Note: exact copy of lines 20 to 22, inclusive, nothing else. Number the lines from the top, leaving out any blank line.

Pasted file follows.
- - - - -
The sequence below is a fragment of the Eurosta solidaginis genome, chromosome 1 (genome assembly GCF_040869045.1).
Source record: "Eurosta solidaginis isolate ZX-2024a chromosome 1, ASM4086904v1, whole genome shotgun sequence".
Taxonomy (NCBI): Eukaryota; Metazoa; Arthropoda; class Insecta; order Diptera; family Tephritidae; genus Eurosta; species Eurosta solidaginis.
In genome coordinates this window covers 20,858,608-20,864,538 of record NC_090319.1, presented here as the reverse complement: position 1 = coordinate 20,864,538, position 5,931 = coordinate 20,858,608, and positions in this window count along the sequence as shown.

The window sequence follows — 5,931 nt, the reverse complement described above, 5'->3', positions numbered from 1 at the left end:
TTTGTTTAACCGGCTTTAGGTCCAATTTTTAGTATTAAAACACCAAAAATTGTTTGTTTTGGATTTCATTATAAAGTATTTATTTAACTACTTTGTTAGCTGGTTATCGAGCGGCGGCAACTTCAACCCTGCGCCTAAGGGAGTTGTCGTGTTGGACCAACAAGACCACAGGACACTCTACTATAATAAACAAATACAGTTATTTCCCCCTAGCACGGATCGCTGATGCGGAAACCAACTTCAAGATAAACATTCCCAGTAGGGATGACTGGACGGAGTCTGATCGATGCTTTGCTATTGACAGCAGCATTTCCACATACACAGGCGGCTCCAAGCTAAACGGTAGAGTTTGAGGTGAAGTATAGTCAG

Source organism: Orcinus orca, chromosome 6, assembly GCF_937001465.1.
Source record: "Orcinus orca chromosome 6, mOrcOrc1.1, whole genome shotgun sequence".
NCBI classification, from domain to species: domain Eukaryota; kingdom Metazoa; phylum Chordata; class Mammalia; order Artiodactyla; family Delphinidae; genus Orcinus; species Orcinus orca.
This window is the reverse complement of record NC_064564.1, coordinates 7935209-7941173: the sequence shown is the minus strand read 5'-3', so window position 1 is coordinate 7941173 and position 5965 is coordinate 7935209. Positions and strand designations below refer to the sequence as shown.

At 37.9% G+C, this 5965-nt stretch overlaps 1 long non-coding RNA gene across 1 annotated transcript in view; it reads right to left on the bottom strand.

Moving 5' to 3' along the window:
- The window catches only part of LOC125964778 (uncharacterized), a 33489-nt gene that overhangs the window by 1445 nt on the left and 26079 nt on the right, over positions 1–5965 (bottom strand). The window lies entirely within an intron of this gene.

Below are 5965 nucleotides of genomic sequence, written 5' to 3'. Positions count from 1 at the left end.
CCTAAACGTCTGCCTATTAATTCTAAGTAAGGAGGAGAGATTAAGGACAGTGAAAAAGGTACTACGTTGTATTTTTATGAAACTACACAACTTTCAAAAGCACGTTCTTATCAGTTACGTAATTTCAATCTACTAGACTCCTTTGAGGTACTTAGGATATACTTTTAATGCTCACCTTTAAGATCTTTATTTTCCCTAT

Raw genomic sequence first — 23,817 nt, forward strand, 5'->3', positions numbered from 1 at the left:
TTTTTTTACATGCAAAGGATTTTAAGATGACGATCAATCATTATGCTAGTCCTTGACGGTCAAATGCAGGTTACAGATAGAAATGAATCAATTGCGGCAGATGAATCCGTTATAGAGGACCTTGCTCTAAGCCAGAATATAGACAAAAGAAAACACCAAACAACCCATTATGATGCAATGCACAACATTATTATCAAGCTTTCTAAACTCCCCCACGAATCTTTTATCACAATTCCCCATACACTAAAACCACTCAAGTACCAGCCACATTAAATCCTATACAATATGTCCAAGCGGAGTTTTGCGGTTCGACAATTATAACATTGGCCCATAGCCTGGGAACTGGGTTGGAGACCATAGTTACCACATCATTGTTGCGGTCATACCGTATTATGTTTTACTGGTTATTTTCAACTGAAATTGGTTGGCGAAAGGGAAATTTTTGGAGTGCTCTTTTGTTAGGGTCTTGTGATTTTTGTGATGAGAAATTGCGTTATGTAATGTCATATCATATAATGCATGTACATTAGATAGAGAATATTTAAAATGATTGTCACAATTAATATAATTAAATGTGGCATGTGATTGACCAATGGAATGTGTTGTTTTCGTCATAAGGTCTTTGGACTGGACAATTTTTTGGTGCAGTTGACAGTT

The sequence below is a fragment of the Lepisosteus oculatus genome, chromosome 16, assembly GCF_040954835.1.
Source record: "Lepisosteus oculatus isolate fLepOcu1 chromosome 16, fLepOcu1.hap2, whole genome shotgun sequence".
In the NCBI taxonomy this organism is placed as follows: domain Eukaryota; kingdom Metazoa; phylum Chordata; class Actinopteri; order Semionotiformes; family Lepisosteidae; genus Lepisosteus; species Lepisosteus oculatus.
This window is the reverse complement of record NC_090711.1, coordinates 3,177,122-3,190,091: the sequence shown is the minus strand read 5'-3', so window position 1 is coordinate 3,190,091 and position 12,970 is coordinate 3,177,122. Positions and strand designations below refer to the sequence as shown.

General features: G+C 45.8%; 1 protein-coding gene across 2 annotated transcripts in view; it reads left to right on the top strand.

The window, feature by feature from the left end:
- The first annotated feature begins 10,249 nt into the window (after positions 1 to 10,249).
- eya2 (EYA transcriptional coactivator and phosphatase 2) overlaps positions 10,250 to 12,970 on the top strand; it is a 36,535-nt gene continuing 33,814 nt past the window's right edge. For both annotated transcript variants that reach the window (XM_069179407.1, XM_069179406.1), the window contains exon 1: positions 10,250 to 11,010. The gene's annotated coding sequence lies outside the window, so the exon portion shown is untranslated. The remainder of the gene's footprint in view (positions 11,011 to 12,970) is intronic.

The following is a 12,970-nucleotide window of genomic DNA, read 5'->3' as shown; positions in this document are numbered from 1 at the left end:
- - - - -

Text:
In the NCBI taxonomy this organism is placed as follows: domain Eukaryota; kingdom Metazoa; phylum Chordata; class Actinopteri; order Semionotiformes; family Lepisosteidae; genus Lepisosteus; species Lepisosteus oculatus.
This window is the reverse complement of record NC_090711.1, coordinates 3,177,122-3,190,091: the sequence shown is the minus strand read 5'-3', so window position 1 is coordinate 3,190,091 and position 12,970 is coordinate 3,177,122. Positions and strand designations below refer to the sequence as shown.

General features: G+C 45.8%; 1 protein-coding gene across 2 annotated transcripts in view; it reads left to right on the top strand.